Popular singer Jasbeer Jassi performed again this year and his energetic presentation of folk songs was quite popular. Jassi, who probably registers in our consciousness as a singer of mainstream bhangra-pop, had surprised quite a few last year with his diverse abilities and upon receiving a fair amount of encouragement had spent a fair bit of time on the stage singing some Khusrau for his audience. This year his performance was crisp and energetic.

Moloyshree Hashmi, street theater activist with Jana Natya Manch, introduced a young comrade from the Freedom Theatre, Palestine who is presently touring different parts of India in a joint production with the former. The Palestinian drew analogies with the conditions back in Palestine to a rapturous audience, perhaps an important reaffirmation of India’s historic support for the Palestinian freedom even as successive governments in the last decade have been kneeling one over another to impress upon the occupying Israeli State. The young Palestinian activist was clearly overwhelmed from the reception he and his troupe had received in India and spoke of continuing the struggle against all forces of oppression. Madangopal Singh and his ensemble brought the evening to a close, performing songs from a wide set of artistic provenance and contexts, from Kabir to Bob Dylan. He was accompanied by musicians from Wood Stock.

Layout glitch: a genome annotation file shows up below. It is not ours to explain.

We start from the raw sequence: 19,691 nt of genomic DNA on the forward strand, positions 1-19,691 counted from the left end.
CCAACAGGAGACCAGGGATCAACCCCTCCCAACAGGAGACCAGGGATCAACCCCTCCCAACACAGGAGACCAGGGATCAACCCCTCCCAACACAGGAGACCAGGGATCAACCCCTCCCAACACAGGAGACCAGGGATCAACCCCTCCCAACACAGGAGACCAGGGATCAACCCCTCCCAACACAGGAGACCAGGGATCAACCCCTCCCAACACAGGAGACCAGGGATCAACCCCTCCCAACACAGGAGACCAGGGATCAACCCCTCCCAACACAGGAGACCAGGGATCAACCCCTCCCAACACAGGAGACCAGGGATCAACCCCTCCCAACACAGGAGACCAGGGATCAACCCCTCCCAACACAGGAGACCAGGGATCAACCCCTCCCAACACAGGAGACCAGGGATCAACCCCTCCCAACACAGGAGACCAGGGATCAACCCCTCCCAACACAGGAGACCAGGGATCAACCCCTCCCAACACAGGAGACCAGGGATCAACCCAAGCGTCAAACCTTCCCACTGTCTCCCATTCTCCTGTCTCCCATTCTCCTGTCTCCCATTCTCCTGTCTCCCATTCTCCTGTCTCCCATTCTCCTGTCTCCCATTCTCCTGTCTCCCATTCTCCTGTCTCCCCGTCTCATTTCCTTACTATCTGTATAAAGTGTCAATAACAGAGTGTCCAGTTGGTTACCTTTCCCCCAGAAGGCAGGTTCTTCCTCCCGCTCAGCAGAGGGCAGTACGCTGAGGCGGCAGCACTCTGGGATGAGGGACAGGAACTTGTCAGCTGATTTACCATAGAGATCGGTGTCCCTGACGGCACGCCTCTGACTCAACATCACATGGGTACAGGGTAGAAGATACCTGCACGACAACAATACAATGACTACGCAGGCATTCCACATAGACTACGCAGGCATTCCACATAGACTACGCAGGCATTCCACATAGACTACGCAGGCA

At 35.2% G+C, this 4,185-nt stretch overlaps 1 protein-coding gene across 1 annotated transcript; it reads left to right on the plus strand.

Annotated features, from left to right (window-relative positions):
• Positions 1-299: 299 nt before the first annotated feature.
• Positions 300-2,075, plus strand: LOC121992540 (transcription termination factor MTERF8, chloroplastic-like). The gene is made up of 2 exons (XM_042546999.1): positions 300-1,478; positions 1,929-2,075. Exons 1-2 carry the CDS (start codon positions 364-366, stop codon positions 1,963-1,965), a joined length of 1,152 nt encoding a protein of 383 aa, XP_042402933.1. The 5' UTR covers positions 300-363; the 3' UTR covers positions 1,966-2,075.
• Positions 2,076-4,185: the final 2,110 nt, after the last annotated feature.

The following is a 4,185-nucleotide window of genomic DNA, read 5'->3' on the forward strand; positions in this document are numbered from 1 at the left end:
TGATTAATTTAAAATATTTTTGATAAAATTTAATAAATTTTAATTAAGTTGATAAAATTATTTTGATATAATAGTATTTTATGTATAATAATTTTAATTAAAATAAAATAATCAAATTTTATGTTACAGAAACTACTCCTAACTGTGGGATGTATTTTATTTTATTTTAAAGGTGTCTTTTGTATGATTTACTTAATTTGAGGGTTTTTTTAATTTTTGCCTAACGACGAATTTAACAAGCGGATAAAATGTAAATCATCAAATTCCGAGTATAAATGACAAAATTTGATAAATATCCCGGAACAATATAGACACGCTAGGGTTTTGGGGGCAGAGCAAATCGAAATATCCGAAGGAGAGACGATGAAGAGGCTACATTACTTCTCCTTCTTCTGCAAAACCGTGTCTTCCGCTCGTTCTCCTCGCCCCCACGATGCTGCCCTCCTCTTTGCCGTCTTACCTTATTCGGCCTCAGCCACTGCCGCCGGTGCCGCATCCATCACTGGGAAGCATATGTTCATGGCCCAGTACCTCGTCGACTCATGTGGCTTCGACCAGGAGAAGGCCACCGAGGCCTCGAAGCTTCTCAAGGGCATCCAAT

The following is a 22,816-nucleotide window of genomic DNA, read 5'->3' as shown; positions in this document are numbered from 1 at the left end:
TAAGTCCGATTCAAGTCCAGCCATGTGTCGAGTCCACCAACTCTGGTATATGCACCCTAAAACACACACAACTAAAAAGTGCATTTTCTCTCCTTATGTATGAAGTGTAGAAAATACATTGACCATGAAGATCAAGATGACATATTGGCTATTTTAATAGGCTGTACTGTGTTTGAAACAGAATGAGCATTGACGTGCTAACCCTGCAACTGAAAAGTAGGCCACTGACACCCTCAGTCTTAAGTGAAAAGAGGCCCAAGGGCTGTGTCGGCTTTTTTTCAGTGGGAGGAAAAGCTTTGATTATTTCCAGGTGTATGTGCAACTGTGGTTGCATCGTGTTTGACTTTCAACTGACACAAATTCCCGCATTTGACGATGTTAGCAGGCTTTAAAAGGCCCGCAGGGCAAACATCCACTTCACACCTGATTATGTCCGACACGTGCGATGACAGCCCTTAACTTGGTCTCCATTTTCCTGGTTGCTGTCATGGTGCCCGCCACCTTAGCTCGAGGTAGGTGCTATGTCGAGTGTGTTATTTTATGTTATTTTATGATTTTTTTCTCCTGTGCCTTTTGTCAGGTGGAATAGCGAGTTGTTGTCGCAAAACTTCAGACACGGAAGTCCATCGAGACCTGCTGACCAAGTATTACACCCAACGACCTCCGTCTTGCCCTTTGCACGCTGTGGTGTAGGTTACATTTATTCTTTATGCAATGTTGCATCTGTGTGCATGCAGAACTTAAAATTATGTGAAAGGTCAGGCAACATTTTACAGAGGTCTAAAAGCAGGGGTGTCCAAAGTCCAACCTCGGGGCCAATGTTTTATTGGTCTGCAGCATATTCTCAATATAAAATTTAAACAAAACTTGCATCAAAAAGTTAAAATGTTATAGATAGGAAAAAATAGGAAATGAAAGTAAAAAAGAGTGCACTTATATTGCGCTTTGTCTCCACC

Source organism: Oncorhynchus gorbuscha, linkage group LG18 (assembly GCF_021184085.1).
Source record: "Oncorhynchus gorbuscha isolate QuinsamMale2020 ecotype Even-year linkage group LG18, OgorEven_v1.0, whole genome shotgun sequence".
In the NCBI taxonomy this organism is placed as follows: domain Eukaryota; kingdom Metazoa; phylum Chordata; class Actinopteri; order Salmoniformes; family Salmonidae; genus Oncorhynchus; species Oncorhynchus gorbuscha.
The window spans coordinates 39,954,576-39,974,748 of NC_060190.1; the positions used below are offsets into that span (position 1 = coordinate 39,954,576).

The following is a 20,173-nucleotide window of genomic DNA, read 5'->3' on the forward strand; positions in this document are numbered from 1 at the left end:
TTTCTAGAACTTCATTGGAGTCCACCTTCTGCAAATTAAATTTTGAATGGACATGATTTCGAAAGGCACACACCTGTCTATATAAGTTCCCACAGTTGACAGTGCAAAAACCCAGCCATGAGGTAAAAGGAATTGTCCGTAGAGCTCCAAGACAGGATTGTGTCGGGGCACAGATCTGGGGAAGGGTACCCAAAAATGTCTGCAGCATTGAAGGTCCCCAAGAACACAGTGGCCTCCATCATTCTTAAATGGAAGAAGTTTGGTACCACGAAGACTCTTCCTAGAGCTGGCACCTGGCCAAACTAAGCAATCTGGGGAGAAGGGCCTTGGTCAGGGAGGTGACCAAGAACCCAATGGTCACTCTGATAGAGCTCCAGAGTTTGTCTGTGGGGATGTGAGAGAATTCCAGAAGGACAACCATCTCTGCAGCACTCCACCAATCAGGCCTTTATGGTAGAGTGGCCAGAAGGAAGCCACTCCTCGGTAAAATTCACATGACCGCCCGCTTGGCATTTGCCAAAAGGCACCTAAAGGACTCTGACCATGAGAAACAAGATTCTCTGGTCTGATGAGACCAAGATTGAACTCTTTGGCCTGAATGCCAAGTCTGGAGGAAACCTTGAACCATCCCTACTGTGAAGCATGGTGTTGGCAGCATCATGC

As is now to be expected from this evening, the people in the audience mirrored the diversity of performers and vocations on stage. Intellectuals, academics, photographers, actors, artists, young students and professionals were seen milling around on a barely cold evening, sifting through the SAHMAT book stalls or conversing at the food stalls when not sitting in for the performances. Despite the familiarity which the event has come to acquire, many would admit that the SAHMAT event for 2016 happened in a context of heightened frenzy in the country. It is true that SAHMAT and its friends have been there, since that dastardly day when Safdar Hashmi was murdered in broad daylight, to witness the demolition of the Babri Masjid or the ruthless killing of Muslims of Gujarat in 2002. It is true that SAHMAT and its friends are no strangers to days and nights when the secular fabric of Indian society has been torn apart by different constituents of the ruling elite. But in the last one year, something more sinister, something more insidious has come to represent the tone of our times. It begins with a whisper, soon it is being bellowed through a loudspeaker and before you can dispute the canard, a man, any man is dead. In these times, when the siege on India’s Constitutional commitment to secularism and social justice is more pervasive what struggles await SAHMAT in the coming year?